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Vaccination and viral load in breakthrough COVID infection
by Rod Tucker
Published on 9 July 2021

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COVID-19 vaccination reduces viral load and duration of illness in breakthrough infection

Real-world data show that COVID-19 vaccines attenuate viral load and illness duration among those with breakthrough infection.

Both the COVID-19 vaccines from Pfizer-BioNTech (BNT162b) and Moderna (mRNA-1273) have been shown to be highly effective in reducing symptomatic infection in clinical trials. While some emerging data shows that the real-world effectiveness of these vaccines in reducing viral load, is broadly similar to the results obtained during the Phase III trials, less is known about the possible secondary benefits of vaccination. For instance, to what extent does vaccination with either of these agents reduce the severity of infection, viral load and the duration over which the virus can be detected through testing. As a result, a team led by researchers from the Centers for Disease Control and prevention COVID-19 Response Team in the US, have conducted a prospective cohort study among healthcare workers, first responders and other essential frontline workers and which opened for recruitment in July 2020. Upon enrolment, participants provided information on potential exposure to COVID-19, use of personal protective equipment as well as active surveillance of COVID-19 symptoms through weekly reporting. On a weekly basis, participants provide nasal swabs for analysis, irrespective of whether they have symptoms but are asked to provide additional nasal swab and saliva samples if they become symptomatic. Vaccination status and at the time of the study, this status was categorised as fully vaccinated (> 14 days after second dose), partially vaccinated (>14 days after first or < 14 days after second dose) or unvaccinated. The primary outcome for the study was the time to PCR-confirmed COVID-19 infection in vaccinated participants as compared to unvaccinated individuals although the team also examined the viral load and duration of symptoms.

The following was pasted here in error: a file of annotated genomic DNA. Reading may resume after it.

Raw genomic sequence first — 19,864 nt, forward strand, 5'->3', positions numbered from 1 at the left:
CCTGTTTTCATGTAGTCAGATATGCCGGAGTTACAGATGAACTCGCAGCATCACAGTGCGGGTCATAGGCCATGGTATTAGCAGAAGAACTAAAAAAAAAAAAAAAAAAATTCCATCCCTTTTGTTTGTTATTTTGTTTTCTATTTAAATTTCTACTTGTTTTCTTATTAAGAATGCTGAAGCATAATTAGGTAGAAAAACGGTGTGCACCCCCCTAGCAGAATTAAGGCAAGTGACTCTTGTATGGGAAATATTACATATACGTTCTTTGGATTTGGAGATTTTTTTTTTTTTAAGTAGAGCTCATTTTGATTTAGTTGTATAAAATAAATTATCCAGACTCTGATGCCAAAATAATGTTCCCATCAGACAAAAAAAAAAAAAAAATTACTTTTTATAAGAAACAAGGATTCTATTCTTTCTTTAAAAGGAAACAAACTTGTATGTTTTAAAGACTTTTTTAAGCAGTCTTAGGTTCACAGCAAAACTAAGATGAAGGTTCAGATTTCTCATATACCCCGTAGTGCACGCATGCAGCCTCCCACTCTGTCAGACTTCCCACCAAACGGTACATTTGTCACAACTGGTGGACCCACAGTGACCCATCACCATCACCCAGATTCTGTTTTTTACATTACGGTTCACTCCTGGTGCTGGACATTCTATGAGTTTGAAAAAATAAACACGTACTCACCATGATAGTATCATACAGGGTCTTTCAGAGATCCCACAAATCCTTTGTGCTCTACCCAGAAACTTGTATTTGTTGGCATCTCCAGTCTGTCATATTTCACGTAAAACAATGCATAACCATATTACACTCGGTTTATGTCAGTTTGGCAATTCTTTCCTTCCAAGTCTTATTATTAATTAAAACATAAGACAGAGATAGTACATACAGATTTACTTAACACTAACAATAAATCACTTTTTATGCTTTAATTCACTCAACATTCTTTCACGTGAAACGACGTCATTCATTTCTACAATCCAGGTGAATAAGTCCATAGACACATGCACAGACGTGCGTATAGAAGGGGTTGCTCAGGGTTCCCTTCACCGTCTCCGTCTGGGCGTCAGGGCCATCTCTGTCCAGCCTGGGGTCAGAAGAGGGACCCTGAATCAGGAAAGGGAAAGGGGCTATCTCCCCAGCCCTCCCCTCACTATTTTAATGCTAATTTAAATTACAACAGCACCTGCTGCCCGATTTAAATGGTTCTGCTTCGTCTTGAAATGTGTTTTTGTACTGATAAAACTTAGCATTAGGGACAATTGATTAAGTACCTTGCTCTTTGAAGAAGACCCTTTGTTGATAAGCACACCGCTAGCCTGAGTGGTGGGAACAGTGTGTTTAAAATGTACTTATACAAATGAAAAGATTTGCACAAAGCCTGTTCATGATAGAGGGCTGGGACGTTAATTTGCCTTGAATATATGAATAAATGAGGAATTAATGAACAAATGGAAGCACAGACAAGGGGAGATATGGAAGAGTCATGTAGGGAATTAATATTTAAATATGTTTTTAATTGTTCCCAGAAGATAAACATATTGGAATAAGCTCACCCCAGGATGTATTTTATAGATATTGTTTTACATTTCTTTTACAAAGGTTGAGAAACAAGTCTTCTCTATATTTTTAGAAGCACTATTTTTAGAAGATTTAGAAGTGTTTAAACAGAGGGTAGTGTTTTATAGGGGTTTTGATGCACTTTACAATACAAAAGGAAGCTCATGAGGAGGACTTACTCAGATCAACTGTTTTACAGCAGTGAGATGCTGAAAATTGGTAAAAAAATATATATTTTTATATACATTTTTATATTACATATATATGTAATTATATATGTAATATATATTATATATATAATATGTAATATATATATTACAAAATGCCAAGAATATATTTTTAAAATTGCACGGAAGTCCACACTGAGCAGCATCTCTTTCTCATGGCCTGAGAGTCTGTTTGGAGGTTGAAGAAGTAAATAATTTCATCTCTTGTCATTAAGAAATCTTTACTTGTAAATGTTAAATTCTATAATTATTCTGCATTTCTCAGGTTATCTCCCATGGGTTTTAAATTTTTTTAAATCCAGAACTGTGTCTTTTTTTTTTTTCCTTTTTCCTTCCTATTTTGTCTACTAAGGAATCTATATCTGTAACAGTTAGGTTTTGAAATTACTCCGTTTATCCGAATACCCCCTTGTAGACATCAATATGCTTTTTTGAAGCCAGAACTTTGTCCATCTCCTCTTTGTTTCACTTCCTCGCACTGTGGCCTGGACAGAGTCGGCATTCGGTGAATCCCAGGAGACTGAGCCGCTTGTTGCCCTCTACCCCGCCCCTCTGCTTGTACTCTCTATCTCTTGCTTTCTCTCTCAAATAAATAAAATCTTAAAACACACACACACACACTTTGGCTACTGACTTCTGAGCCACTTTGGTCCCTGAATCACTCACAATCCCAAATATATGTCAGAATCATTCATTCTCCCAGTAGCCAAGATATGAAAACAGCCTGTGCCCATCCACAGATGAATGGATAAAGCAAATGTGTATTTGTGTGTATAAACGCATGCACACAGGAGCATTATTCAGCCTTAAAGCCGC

The sample included 3975 participants: 72% aged between 18 and 49 years, 62% female and the majority (86%) of white ethnicity. In addition, most (69%) reported having no chronic medical conditions. A total of 3179 (80%) had received at least one dose of either vaccine with 2686 (84%) having received both doses. COVID-19 infection was detected in 204 individuals (5%), of whom, 5 were fully vaccinated, 11 partially vaccinated and 156 unvaccinated although vaccination status was indeterminate for 32 participants who were excluded from further analysis.

The estimated adjusted vaccine efficacy against COVID-19 was 91% (95% CI 76–97) in those with full vaccination and 81% (95% CI 64 to 90%) in those partially vaccinated. Interestingly, viral RNA was detected for a mean of 8.9 days in those who were unvaccinated by for only 2.7 days in partially or fully vaccinated participants. There was also a 40% reduction in the COVID-19 viral load among partially or fully vaccinated compared to unvaccinated individuals (3.8 vs 2.3 unvaccinated vs partially/fully) and in the mean duration of symptom days (16.7 vs 10.3 unvaccinated vs partially/fully).

In a discussion of their findings, the authored commented on how although there were a small number of breakthrough infections, viral loads and duration of illness were much lower. They concluded that if these results are confirmed, it suggests that among healthcare workers who are most at risk of infection, vaccination reduces the risk of infection and minimises symptoms in breakthrough infections.

Thompson MG et al. Prevention and Attenuation of Covid-19 with the BNT162b2 and mRNA-1273 Vaccines. N Engl J Med 2021

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